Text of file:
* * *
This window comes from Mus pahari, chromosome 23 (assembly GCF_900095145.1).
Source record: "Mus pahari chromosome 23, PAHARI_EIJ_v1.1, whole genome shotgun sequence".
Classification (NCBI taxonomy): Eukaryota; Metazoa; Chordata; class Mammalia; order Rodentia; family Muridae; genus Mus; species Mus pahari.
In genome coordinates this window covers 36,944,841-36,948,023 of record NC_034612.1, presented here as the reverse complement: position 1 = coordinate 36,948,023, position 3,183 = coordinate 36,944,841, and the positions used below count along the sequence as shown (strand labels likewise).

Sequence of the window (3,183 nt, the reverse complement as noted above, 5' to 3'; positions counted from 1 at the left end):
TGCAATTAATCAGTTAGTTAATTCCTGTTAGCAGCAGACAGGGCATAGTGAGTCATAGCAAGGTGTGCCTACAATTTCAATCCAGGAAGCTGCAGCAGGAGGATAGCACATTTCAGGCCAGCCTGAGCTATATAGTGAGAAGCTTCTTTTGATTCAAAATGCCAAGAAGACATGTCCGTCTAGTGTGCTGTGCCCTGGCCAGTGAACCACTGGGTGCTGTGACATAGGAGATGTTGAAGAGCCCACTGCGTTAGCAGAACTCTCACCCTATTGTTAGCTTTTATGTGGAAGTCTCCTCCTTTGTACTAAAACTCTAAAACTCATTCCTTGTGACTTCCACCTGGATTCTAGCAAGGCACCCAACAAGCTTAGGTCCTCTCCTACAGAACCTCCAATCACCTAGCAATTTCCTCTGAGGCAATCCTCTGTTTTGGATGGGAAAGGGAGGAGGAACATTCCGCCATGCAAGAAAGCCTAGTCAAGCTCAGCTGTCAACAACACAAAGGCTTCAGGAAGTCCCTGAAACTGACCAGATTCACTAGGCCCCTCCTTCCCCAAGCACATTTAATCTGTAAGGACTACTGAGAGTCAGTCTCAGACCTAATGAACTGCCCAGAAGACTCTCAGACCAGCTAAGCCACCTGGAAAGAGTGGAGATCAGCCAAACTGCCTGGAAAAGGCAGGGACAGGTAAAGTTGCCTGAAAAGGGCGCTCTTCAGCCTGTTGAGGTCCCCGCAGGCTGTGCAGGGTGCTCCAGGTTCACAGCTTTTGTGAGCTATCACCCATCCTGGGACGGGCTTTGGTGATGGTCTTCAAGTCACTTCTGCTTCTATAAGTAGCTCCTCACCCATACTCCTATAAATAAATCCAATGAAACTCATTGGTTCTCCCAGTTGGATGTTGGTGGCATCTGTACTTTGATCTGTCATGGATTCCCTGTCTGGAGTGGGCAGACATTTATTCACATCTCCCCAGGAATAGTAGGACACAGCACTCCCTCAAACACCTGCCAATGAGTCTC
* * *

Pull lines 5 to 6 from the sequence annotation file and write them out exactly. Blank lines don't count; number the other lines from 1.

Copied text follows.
Sequence of the window (3,183 nt, the reverse complement as noted above, 5' to 3'; positions counted from 1 at the left end):
TGCAATTAATCAGTTAGTTAATTCCTGTTAGCAGCAGACAGGGCATAGTGAGTCATAGCAAGGTGTGCCTACAATTTCAATCCAGGAAGCTGCAGCAGGAGGATAGCACATTTCAGGCCAGCCTGAGCTATATAGTGAGAAGCTTCTTTTGATTCAAAATGCCAAGAAGACATGTCCGTCTAGTGTGCTGTGCCCTGGCCAGTGAACCACTGGGTGCTGTGACATAGGAGATGTTGAAGAGCCCACTGCGTTAGCAGAACTCTCACCCTATTGTTAGCTTTTATGTGGAAGTCTCCTCCTTTGTACTAAAACTCTAAAACTCATTCCTTGTGACTTCCACCTGGATTCTAGCAAGGCACCCAACAAGCTTAGGTCCTCTCCTACAGAACCTCCAATCACCTAGCAATTTCCTCTGAGGCAATCCTCTGTTTTGGATGGGAAAGGGAGGAGGAACATTCCGCCATGCAAGAAAGCCTAGTCAAGCTCAGCTGTCAACAACACAAAGGCTTCAGGAAGTCCCTGAAACTGACCAGATTCACTAGGCCCCTCCTTCCCCAAGCACATTTAATCTGTAAGGACTACTGAGAGTCAGTCTCAGACCTAATGAACTGCCCAGAAGACTCTCAGACCAGCTAAGCCACCTGGAAAGAGTGGAGATCAGCCAAACTGCCTGGAAAAGGCAGGGACAGGTAAAGTTGCCTGAAAAGGGCGCTCTTCAGCCTGTTGAGGTCCCCGCAGGCTGTGCAGGGTGCTCCAGGTTCACAGCTTTTGTGAGCTATCACCCATCCTGGGACGGGCTTTGGTGATGGTCTTCAAGTCACTTCTGCTTCTATAAGTAGCTCCTCACCCATACTCCTATAAATAAATCCAATGAAACTCATTGGTTCTCCCAGTTGGATGTTGGTGGCATCTGTACTTTGATCTGTCATGGATTCCCTGTCTGGAGTGGGCAGACATTTATTCACATCTCCCCAGGAATAGTAGGACACAGCACTCCCTCAAACACCTGCCAATGAGTCTC